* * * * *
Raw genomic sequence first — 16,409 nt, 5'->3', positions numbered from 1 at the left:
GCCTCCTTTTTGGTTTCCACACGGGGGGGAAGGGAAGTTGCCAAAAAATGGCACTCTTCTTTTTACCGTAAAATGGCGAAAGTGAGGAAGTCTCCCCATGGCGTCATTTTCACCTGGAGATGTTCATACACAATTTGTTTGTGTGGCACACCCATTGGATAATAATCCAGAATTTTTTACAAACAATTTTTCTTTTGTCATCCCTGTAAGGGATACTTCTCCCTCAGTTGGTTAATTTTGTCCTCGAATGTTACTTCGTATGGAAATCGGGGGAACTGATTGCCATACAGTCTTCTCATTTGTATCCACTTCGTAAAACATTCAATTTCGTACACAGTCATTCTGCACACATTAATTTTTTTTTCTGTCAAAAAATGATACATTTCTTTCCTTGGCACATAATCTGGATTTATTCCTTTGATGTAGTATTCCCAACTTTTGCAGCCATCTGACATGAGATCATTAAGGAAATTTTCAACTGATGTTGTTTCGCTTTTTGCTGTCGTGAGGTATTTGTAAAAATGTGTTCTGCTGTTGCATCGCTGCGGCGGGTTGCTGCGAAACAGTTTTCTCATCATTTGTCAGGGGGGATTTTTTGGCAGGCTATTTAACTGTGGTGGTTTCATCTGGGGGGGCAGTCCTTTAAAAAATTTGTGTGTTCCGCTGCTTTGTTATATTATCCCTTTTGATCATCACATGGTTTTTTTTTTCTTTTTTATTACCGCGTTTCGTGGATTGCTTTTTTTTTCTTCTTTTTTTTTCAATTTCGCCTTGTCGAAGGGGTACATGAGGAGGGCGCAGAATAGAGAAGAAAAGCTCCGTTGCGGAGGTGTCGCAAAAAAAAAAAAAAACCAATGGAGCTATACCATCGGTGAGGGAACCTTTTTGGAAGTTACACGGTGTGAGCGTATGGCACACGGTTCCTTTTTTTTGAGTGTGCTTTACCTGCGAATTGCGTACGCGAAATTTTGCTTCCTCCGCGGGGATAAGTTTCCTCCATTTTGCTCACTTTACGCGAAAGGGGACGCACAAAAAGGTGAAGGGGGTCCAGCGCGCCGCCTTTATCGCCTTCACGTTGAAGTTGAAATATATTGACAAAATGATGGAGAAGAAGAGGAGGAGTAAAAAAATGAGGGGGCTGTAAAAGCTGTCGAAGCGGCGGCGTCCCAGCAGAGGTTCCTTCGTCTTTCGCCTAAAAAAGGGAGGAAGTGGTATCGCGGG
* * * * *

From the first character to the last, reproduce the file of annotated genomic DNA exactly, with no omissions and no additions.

Raw genomic sequence first — 16,409 nt, 5'->3', positions numbered from 1 at the left:
GCCTCCTTTTTGGTTTCCACACGGGGGGGAAGGGAAGTTGCCAAAAAATGGCACTCTTCTTTTTACCGTAAAATGGCGAAAGTGAGGAAGTCTCCCCATGGCGTCATTTTCACCTGGAGATGTTCATACACAATTTGTTTGTGTGGCACACCCATTGGATAATAATCCAGAATTTTTTACAAACAATTTTTCTTTTGTCATCCCTGTAAGGGATACTTCTCCCTCAGTTGGTTAATTTTGTCCTCGAATGTTACTTCGTATGGAAATCGGGGGAACTGATTGCCATACAGTCTTCTCATTTGTATCCACTTCGTAAAACATTCAATTTCGTACACAGTCATTCTGCACACATTAATTTTTTTTTCTGTCAAAAAATGATACATTTCTTTCCTTGGCACATAATCTGGATTTATTCCTTTGATGTAGTATTCCCAACTTTTGCAGCCATCTGACATGAGATCATTAAGGAAATTTTCAACTGATGTTGTTTCGCTTTTTGCTGTCGTGAGGTATTTGTAAAAATGTGTTCTGCTGTTGCATCGCTGCGGCGGGTTGCTGCGAAACAGTTTTCTCATCATTTGTCAGGGGGGATTTTTTGGCAGGCTATTTAACTGTGGTGGTTTCATCTGGGGGGGCAGTCCTTTAAAAAATTTGTGTGTTCCGCTGCTTTGTTATATTATCCCTTTTGATCATCACATGGTTTTTTTTTTCTTTTTTATTACCGCGTTTCGTGGATTGCTTTTTTTTTCTTCTTTTTTTTTCAATTTCGCCTTGTCGAAGGGGTACATGAGGAGGGCGCAGAATAGAGAAGAAAAGCTCCGTTGCGGAGGTGTCGCAAAAAAAAAAAAAAACCAATGGAGCTATACCATCGGTGAGGGAACCTTTTTGGAAGTTACACGGTGTGAGCGTATGGCACACGGTTCCTTTTTTTTGAGTGTGCTTTACCTGCGAATTGCGTACGCGAAATTTTGCTTCCTCCGCGGGGATAAGTTTCCTCCATTTTGCTCACTTTACGCGAAAGGGGACGCACAAAAAGGTGAAGGGGGTCCAGCGCGCCGCCTTTATCGCCTTCACGTTGAAGTTGAAATATATTGACAAAATGATGGAGAAGAAGAGGAGGAGTAAAAAAATGAGGGGGCTGTAAAAGCTGTCGAAGCGGCGGCGTCCCAGCAGAGGTTCCTTCGTCTTTCGCCTAAAAAAGGGAGGAAGTGGTATCGCGGG